Is the 2006 Mazda5 a compact, tall wagon or a diminutive minivan?
It's actually something of an experiment, because it's the kind of small van that's popular overseas but not usually seen in U.S. showrooms.
New for the 2006 model year, the Mazda5 is an affordable runabout with six seats - two seats in each of three rows - and sliding second-row doors, like those on a minivan, and four-cylinder power.
Yet the Mazda5 is shorter, narrower and lighter weight than traditional minivans sold in this country. It even can be had with a five-speed manual transmission - something not found on minivans here.
The Mazda5 also is lower-priced than traditional minivans. Starting manufacturer's suggested retail price, including destination charge, for a base Mazda5 with manual transmission is $17,995; automatic transmission starts at $18,895.
Built and sold in Japan, the Mazda5 is available in the States in two trims - Sport and Touring.
Even the top-of-the-line Touring model with all the factory options, including a $2,000 navigation system, has a retail price of less than $22,000. But note that some amenities, such as factory-installed leather seats and all-wheel drive, aren't offered.
The Mazda5's price won't be the only attraction for couples, singles and families with small children, though.
The vehicle's well-thought-out, adaptable interior is appealing.
With the rear-most four seats folded down, the Mazda5 offers up to 44.4 cubic feet of cargo room, which is on par with that of the Dodge Caravan and double that of the Toyota Matrix.
The six seats aren't plush but they're comfortable, with decent support. Front bucket seats and second-row separate seats each come with an inboard, pull-down armrest.
Second-row seats slide on a track for optimal positioning.
All passengers have adjustable and lockable head restraints. Other standard safety items include curtain air bags that extend all the way to the third-row seats and seat-mounted, side air bags for the front-seat passengers.
The Mazda5 driver's seat has a manual, ratchet-type height adjustment so views over the large dashboard area are good.
Hidden storage areas in the second row are accessed by lifting the second-row seat cushions. One of these storage areas holds the cupholders/tray that can be positioned between the second-row seats. The other is available anytime for storage of small items or even purses. Notice that there's at least one cupholder, sometimes more, for each seat.
All this fits inside a vehicle that feels nimble and easy to drive.
For example, the Mazda5 tester maneuvered into and out of parking spaces with ease. On curvy roads, the vehicle moved as a stable, compact unit. It's built on a stretched platform of the Mazda3 compact car, which already has gained praise for its fun handling.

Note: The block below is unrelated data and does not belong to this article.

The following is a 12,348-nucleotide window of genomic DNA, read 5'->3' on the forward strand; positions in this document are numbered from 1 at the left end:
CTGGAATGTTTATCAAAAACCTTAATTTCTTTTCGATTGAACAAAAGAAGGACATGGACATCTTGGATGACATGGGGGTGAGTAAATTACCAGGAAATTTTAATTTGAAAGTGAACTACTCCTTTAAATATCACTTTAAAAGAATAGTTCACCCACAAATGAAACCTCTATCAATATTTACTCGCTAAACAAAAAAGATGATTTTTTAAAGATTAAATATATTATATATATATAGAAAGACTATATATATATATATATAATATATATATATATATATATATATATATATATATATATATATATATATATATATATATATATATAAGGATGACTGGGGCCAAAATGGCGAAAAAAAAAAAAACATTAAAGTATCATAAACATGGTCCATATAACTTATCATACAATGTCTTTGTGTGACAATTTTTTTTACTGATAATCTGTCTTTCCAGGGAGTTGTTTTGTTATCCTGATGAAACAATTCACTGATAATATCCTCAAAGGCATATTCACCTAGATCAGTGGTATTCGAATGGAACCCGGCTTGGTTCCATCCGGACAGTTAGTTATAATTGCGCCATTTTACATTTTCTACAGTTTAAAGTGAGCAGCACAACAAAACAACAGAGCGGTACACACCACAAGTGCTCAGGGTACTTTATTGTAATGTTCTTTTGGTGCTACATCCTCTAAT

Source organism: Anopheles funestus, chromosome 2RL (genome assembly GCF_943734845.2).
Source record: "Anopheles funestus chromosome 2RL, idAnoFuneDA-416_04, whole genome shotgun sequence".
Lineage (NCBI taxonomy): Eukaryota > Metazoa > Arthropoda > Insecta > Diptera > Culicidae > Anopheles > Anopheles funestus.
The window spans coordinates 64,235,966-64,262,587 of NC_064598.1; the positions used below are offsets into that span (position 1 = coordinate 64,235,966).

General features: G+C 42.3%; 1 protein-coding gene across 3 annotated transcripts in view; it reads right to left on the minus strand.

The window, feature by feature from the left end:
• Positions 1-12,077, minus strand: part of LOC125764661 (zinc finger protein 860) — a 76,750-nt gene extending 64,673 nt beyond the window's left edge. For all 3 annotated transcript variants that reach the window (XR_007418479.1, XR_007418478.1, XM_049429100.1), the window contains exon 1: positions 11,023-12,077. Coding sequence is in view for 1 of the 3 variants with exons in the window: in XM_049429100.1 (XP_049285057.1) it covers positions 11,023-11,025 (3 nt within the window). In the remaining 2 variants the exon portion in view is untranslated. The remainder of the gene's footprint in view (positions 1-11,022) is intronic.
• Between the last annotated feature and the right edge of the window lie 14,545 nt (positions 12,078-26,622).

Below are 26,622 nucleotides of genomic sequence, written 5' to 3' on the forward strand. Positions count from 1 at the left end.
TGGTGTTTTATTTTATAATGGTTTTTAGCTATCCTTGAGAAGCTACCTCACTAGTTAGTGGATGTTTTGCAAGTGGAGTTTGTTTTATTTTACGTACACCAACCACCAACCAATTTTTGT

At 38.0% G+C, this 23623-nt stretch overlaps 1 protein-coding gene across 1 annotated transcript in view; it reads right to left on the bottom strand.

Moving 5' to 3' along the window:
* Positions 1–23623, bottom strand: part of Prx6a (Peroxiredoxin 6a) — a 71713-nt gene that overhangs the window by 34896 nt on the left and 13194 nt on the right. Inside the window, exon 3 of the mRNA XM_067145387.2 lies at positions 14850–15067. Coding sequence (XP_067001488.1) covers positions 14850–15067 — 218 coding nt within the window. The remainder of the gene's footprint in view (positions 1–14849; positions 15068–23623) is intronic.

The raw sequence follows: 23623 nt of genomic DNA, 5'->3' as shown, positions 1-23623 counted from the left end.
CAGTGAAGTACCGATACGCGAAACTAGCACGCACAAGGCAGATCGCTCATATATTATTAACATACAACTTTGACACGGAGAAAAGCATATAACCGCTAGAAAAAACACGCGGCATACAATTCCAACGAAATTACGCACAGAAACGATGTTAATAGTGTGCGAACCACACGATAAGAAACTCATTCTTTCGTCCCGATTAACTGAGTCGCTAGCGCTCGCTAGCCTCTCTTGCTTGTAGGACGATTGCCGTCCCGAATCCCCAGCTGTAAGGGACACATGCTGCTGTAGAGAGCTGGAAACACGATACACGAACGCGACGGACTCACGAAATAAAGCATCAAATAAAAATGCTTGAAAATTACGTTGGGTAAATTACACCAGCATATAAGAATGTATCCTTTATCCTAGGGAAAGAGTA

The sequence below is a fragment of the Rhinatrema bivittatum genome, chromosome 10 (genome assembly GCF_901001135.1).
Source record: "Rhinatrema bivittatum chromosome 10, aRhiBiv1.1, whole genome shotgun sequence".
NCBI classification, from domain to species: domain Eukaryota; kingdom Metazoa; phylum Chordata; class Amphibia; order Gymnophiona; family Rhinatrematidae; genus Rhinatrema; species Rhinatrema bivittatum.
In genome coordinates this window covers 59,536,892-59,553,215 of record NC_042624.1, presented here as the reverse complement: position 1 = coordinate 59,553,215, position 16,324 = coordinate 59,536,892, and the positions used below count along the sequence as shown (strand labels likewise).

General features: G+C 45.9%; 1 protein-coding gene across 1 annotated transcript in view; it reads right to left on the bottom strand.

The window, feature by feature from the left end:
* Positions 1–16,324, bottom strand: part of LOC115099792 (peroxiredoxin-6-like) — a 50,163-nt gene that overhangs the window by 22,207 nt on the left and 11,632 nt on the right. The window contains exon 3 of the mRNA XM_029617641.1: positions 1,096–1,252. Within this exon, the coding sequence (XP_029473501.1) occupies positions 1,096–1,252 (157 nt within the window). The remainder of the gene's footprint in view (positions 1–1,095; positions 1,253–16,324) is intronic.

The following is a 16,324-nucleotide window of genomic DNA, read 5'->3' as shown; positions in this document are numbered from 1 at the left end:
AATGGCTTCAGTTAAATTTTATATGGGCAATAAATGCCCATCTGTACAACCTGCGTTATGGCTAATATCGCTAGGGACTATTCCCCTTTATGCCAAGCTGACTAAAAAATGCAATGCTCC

Suspension is independent MacPherson strut in front and independent multilink in back and provides a competent, though not cushioned, ride.
The vehicle's lower body height vis-a-vis minivans helps reduce the tendency for the Mazda5 to feel tippy.
This sprightliness is evident when the Mazda5 is carrying one, two or three people and not much more.
The vehicle's dynamics - not to mention sense of power - deteriorate when the Mazda5 is loaded, which is why the Mazda5 might be a good choice for folks who don't usually carry five or six people but who want that versatility on occasion.
The Mazda5 uses the same 2.3-liter four-cylinder engine with variable valve timing that's in the Mazda3 car. This powerplant does a good job in the lighter-weight Mazda3, but the Mazda5 tester, with four-speed automatic, felt sluggish when there were four, five and six adult passengers.
Horsepower in the Mazda5 is 157 and maximum torque is 148 foot-pounds at 3,500 rpm.
Drivers will notice that as the Mazda5 becomes filled with more people and cargo, the vehicle's brakes seem a bit less effective, and the tidy handling becomes sloppy.
Fuel savings with the four-cylinder engine is disappointing. The Mazda5 is rated at 21 or 22 miles a gallon in city driving, depending on the kind of transmission in the vehicle. The highway rating is 26 or 27 mpg.
Other drivers didn't seem to notice the Mazda5 test vehicle, even though it was new to the market. I guess the compact size isn't readily noticeable unless the vehicle is right next to a larger van, and the Mazda5 styling is pretty mainstream.
But after driving the Mazda5, I think more carmakers should install manually sliding doors on their smaller vehicles. At grocery stores and in shopping malls, I didn't have to worry about the Mazda5's open doors blocking my way or striking vehicles parked too close.
mazdaThe 2006 Mazda5 is an affordable family tall wagon with four-cylinder power. It seats six and has sliding second-row doors like those on a minivan, but it is shorter and lighter than a minivan.
THE VEHICLE: 2006 Mazda5, a front-engine, front-wheel-drive, six-passenger, small van
BASE PRICE: $17,435 for Sport model; $18,950 for Touring
DESTINATION CHARGE: $560
PRICE AS TESTED: $20,520 (Touring)
ENGINE: 2.3-liter, dual-overhead-cam, four-cylinder with variable valve timing, producing 157 horsepower
MILEAGE: 21 mpg city, 26 mpg highway
LENGTH: 181.5 inches
CURB WEIGHT: 3,389 pounds
BUILT in: Japan
OPTIONS: Four-speed automatic transmission, $900; floor mats, $60; moonroof wind deflector, $50
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